Module 3 Ch 17/18 AC Generators.
EASA Part 66 Module 3 Electrical Fundamentals Question Exam
Sample – Electrical Exams ( 40 questions 30 min),
Category A – Electrical Exams ( 20 questions 25 min),
Category B1 – Electrical Exams ( 52 questions 65 min),
Category B2 – Electrical Exams ( 52 questions 65 min),
Category B3 – Electrical Exams ( 24 questions 30 min),
Module 3: Electrical Fundamentals
First post and replies | Last post by Malika Benchikh, 4 months ago
EASA Module 3 Electricity:
ALTERNATORS & CLASSIFICATIONS An electrical generator is a machine, which converts mechanical energy into electrical energy by electromagnetic induction. A generator which produces alternating current is referred to as an AC generator and, through combination of the words “alternating” and “generator,” the word “alternator” has come into widespread use easa module 3 electricity.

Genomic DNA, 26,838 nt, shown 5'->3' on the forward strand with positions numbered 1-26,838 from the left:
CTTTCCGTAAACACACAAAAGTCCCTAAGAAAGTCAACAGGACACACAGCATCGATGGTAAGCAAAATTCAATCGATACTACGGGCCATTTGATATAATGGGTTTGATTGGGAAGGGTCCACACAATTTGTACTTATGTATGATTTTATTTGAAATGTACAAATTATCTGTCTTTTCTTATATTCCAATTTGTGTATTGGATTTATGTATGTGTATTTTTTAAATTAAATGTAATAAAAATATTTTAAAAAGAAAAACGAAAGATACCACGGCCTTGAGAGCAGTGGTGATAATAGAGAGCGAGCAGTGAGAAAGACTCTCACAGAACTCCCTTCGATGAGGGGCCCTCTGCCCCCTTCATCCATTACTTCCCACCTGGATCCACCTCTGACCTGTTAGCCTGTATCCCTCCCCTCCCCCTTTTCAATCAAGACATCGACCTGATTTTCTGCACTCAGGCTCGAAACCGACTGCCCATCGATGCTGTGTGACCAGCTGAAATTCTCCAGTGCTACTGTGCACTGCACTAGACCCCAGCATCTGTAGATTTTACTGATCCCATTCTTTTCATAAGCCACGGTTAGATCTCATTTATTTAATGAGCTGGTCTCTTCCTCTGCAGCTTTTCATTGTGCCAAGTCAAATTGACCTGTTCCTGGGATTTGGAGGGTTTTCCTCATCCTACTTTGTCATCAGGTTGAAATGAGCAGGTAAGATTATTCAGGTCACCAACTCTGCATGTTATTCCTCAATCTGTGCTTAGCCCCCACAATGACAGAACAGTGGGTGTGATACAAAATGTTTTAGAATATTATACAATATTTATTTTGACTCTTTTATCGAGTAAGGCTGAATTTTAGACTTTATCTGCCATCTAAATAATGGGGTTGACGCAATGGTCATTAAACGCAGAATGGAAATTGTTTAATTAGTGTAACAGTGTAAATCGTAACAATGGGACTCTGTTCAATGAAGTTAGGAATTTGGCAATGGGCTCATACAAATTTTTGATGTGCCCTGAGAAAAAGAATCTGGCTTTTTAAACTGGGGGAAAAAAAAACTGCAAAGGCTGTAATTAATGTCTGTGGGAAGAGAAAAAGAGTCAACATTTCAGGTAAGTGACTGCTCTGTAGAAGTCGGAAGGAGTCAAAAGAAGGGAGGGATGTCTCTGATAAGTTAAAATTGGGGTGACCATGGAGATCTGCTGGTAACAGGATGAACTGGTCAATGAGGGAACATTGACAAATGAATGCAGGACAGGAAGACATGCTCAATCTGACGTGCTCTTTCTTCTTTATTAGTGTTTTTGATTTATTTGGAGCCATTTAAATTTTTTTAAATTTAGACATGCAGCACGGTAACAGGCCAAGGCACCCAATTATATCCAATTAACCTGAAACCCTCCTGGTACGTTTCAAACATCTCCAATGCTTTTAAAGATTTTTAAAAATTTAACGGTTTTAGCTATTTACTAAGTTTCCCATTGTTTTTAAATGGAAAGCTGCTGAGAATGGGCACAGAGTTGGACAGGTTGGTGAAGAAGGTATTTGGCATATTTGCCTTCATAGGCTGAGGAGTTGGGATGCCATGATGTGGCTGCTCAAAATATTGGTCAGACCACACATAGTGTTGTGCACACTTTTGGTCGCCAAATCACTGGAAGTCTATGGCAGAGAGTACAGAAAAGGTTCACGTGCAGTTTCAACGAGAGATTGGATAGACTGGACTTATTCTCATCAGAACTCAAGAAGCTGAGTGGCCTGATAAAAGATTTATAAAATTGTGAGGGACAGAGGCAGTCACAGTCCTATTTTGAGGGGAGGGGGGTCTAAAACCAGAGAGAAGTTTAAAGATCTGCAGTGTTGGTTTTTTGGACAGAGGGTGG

In some areas, the word “alternator” is applied only to small AC generators. This text treats the two terms synonymously and uses the term “alternator” to distinguish between AC and DC generators. The major difference between an alternator and a DC generator is the method of connection to the external circuit; that is, the alternator is connected to the external circuit by slip rings, but the DC generator is connected by a commutator easa module 3 electricity.
METHOD OF EXCITATION One means of classification is by the type of excitation system used. In alternators used on aircraft, excitation can be affected by one of the following methods: 1. A direct connected, direct current generator. This system consists of a DC generator fixed on the easa module 3 electricity